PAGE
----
Tabatha Wharton


{musings of an aging millennial trope}

#365feministselfie, A Recap.

{this post originally appeared on Tabulous}

I know the last week of January is a bit late for an end-of-the-year reflection but eff it.

I started the #365feministselfie project on a whim, with a plan to be as kind of silly with it as possible. I didn't want to take pretty pictures, I didn't want it to bear weight. I just thought it would be fun.

I didn't know then, a little over a year ago, what the year would hold for me.

Looking back, I'm so glad I did it. Not only to document the obvious changes I underwent as the year wore on -- but actually, because the biggest lesson I learned from it was how to look at myself with love. To see my strengths, to embrace my weaknesses, to learn to let go of the things I couldn't control and live in the moment, no matter what kind of moment it was ... to be vulnerable and therefore fearless, in my own way.

Of course, some amazing things happened along the way. My initial post about beginning this project was recognized as part of Schmutzie's Five Star Friday, a weekly round up of nominated posts from the blogosphere. I was honored by BlogHer as part of their Voices of the Year Keynote at the 10th annual conference for one of my selfies. I met celebrities and musicians and authors and new friends and old friends and I invited people in, to my heart and my head and how I see this mad world and people weren't scared or repulsed or judgmental -- but kind, accepting, supportive.

Sure, there's been a fair share of rubberneckers and a few trolls, but as with any drama in life, you'll have that.

But the biggest thing that happened for me along the way was that I found a voice I didn't know I had. A voice that wasn't afraid to stand up in the literal arena and ask a celebrity for a photo in front of hundreds of people. A voice, despite shaking, that could say with confidence that I deserved better and actually believed it. A voice that stopped worrying so much what others thought because I could finally start to see in myself beauty and grace and love and I didn't need that outside validation, the whispers telling me how I should look or act or feel. I found a voice that gave me the space to be me and to do so with confidence and hope and, yeah, I'm going to say it again -- love.

I can't tell you what it's like to finally have that after 30 solid years of not.

Sure, I bet I've lost followers because they're tired of seeing my face all the time, and I've probably gained some that don't understand what it is I'm actually doing here. But it isn't about the stats to me with this, no. At a time when my words, for varying reasons, failed or betrayed me (or had the potential to do so) these photos kept the story going, often times speaking more eloquently and honestly than I ever could convey through my fingers at a keyboard.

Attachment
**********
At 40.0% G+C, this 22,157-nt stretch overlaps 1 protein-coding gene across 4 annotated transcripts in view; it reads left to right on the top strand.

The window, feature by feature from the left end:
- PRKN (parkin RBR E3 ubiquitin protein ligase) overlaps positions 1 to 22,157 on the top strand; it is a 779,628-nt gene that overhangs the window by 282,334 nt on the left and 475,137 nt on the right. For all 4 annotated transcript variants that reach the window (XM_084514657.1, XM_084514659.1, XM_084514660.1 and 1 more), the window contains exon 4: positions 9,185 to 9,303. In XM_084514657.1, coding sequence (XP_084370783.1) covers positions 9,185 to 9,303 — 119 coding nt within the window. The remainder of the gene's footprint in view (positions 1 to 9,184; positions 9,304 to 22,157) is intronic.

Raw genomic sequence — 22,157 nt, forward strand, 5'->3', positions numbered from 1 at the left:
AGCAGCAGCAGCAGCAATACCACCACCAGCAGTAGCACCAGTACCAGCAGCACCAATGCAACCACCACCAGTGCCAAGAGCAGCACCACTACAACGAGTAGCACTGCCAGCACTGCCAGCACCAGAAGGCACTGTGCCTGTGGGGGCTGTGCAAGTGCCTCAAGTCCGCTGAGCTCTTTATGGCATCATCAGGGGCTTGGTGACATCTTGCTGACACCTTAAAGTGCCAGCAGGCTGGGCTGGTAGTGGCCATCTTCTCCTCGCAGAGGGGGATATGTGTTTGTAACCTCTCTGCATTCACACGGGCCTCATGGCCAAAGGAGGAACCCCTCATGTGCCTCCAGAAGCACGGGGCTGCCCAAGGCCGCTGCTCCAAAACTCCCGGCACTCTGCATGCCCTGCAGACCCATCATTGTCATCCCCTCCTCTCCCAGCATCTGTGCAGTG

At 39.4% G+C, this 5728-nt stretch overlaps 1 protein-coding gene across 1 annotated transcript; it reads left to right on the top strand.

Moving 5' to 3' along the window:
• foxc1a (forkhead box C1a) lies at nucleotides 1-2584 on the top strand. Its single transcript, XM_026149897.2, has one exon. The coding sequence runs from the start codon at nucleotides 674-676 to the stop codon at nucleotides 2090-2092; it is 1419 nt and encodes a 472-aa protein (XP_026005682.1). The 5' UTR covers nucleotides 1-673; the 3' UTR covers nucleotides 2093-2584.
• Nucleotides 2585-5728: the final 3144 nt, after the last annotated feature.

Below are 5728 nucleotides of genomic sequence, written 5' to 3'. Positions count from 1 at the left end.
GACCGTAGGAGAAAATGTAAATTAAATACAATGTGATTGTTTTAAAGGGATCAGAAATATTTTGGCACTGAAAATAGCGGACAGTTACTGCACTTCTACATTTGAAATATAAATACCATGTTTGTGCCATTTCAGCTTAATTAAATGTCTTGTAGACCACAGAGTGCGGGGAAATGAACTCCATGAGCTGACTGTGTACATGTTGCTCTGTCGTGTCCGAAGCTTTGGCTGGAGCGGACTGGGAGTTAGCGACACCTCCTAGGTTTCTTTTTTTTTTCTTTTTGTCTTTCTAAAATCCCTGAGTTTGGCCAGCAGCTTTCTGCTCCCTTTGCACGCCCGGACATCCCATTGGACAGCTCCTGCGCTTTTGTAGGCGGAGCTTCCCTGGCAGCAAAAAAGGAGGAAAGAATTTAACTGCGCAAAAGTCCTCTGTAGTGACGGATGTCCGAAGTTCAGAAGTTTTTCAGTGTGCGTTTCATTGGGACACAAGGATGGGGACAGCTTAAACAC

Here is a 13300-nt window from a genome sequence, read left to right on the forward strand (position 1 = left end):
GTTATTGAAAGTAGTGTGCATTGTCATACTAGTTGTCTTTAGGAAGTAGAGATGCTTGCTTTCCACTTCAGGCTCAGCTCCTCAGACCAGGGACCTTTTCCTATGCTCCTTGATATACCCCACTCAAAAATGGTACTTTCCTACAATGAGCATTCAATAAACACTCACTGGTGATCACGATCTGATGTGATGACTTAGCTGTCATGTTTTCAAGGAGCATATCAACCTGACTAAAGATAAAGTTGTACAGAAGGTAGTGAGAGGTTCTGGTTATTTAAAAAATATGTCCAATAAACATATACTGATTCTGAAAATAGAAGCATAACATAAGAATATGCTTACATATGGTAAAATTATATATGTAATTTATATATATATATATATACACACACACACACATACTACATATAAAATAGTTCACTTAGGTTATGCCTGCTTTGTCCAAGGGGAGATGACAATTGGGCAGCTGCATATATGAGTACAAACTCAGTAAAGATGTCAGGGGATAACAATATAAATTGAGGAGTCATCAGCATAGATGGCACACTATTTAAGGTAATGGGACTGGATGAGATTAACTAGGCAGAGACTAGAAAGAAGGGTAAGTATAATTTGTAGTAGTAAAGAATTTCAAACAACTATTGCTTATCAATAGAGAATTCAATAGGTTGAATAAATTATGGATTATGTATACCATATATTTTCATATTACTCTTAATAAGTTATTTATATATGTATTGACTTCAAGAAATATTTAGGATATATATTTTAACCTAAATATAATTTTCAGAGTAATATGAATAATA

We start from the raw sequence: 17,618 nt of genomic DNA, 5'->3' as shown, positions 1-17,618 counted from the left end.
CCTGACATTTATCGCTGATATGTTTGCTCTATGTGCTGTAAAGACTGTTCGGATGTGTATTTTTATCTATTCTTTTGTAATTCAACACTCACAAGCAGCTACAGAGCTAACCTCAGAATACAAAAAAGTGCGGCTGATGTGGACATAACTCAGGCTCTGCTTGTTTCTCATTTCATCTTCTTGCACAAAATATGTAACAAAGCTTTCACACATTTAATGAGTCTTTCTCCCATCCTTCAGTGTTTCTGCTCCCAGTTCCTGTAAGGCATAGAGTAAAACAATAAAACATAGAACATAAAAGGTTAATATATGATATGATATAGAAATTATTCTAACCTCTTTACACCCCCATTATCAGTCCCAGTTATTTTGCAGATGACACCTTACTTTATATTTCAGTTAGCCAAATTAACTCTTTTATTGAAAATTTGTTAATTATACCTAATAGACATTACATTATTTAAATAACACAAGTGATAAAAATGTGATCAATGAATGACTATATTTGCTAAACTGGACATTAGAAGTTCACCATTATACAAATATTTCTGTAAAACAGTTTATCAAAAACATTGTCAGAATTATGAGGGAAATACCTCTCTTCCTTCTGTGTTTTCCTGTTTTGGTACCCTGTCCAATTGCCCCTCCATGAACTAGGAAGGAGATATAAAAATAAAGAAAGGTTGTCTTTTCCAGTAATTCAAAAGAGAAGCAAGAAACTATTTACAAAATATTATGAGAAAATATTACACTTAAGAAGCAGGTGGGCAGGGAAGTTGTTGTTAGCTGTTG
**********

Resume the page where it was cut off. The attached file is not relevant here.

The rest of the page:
If anything, this project helped me to believe in myself and my words even more, because I know now more than ever the power there is in telling your story, however you choose to tell it.

So, if you want to feel a little dizzy, here's all 365 of my feminist selfies from 2014 in 15 seconds.

And here they are, all 365 of them.

Here's to 2015!

#365feministselfie #flipagram ♫ Music: Best of You - Foo Fighters made with @flipagram 

And if you want to take a peek at them at a more leisurely pace, I've put them all into a Flickr album, although some of the captions were cut off in the upload so you may have to traipse over to Instagram to see comments and whatever.

I toyed with making a Blurb or Shutterfly book out of them, if even just for myself -- and I might, yet.

I wasn't sure I was going to continue in 2015 -- I was worried the year would lose some of its salience, some of its importance to me and I suppose potentially to others if it didn't end and have closure. But as I watched my fellow selfie-ists commit to another year and chat about their reasons for continuing, I realized I was grateful to still see their faces everyday, as they have become my compatriots and moreso, my friends.

So I decided to continue, because this year already holds big things for me, and my story is so very far from over yet.

I think this post from a fellow selfie-ist sums it up pretty nicely:

So here's to the revolution -- of society, of the male gaze, of our community being seen and heard and getting things done -- but also, to the revolution within ourselves, the radical notion that we are people ... people with stories worthy of being told and people worthy of being loved most of all by ourselves.